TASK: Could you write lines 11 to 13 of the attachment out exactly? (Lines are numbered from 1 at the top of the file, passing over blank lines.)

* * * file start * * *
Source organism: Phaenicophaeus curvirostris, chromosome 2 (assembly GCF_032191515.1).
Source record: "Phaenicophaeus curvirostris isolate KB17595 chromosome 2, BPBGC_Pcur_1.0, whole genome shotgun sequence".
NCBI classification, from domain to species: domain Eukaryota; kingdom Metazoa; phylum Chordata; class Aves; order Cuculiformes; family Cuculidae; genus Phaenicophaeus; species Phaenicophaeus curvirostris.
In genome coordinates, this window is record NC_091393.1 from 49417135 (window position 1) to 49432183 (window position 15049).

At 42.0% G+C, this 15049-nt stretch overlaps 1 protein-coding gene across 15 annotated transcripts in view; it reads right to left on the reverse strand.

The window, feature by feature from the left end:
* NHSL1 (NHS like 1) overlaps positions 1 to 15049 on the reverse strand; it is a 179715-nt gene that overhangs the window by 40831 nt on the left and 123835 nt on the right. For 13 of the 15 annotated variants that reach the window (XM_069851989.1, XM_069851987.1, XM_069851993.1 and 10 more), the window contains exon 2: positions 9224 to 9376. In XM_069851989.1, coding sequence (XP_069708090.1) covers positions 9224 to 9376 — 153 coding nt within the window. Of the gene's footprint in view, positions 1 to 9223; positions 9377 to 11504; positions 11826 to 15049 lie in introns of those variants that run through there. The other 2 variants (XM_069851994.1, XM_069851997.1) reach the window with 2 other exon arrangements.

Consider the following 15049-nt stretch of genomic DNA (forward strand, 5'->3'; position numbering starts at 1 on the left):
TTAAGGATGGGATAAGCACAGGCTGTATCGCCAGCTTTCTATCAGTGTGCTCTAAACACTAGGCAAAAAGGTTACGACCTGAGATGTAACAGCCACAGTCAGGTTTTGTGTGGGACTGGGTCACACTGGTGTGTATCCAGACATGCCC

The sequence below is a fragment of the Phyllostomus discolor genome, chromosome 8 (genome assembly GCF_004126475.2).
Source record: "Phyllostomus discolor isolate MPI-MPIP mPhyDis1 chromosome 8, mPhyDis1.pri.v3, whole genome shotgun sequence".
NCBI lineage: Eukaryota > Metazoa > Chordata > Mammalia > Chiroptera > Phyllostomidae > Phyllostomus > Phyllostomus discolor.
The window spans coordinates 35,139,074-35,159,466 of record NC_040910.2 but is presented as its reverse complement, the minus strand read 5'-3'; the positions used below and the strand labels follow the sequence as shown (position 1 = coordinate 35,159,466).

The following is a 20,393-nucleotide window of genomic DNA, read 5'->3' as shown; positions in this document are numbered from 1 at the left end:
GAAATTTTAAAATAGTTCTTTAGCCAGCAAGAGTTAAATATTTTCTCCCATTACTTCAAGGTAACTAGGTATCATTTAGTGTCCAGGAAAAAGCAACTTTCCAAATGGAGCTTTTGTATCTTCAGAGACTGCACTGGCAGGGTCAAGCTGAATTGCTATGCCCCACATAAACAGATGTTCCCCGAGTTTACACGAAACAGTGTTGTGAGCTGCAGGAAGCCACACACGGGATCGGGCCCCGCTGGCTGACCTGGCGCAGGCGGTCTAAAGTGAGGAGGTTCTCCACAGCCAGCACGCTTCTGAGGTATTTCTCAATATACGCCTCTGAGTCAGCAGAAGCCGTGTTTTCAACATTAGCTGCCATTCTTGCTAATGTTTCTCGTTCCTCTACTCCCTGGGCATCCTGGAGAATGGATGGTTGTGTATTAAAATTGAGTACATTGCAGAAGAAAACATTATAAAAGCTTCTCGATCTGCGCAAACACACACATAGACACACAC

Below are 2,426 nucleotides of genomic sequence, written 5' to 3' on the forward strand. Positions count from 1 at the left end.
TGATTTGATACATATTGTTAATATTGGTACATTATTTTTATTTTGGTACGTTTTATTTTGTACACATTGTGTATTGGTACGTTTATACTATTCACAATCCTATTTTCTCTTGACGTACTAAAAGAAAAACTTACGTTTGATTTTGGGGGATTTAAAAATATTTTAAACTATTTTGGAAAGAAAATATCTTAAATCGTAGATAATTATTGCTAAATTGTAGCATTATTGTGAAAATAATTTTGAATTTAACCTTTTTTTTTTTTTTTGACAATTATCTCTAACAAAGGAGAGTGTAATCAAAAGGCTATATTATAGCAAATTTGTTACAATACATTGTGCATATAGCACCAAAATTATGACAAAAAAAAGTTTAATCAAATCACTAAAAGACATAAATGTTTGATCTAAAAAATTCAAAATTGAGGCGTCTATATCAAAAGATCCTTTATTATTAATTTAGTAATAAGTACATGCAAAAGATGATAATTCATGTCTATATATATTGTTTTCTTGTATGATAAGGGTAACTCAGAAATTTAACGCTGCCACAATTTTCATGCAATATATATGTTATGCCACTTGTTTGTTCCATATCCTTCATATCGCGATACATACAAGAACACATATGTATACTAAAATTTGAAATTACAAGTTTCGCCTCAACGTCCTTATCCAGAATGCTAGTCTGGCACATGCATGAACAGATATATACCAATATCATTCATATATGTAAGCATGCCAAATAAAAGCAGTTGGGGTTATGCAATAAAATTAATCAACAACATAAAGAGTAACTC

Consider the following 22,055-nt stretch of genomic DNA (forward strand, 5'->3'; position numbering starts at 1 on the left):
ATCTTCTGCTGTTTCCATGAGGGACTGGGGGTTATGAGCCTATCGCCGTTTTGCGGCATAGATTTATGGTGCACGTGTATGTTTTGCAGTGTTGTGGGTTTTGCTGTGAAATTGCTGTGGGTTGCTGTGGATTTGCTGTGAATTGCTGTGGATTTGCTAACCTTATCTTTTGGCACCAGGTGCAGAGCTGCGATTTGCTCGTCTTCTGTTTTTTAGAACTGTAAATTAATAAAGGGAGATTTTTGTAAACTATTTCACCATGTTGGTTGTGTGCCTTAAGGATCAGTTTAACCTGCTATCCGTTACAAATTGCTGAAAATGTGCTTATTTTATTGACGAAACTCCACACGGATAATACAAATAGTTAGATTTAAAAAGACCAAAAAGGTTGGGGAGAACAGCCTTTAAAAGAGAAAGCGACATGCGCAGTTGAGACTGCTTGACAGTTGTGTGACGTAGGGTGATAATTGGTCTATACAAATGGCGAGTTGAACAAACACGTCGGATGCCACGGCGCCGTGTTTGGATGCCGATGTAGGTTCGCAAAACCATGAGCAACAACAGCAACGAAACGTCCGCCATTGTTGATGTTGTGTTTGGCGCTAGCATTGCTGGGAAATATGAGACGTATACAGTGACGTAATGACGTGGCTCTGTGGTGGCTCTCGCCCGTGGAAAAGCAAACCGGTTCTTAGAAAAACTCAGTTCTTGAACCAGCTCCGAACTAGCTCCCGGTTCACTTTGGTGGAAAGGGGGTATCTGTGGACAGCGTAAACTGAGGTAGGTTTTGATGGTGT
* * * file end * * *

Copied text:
Source record: "Phyllostomus discolor isolate MPI-MPIP mPhyDis1 chromosome 8, mPhyDis1.pri.v3, whole genome shotgun sequence".
NCBI lineage: Eukaryota > Metazoa > Chordata > Mammalia > Chiroptera > Phyllostomidae > Phyllostomus > Phyllostomus discolor.
The window spans coordinates 35,139,074-35,159,466 of record NC_040910.2 but is presented as its reverse complement, the minus strand read 5'-3'; the positions used below and the strand labels follow the sequence as shown (position 1 = coordinate 35,159,466).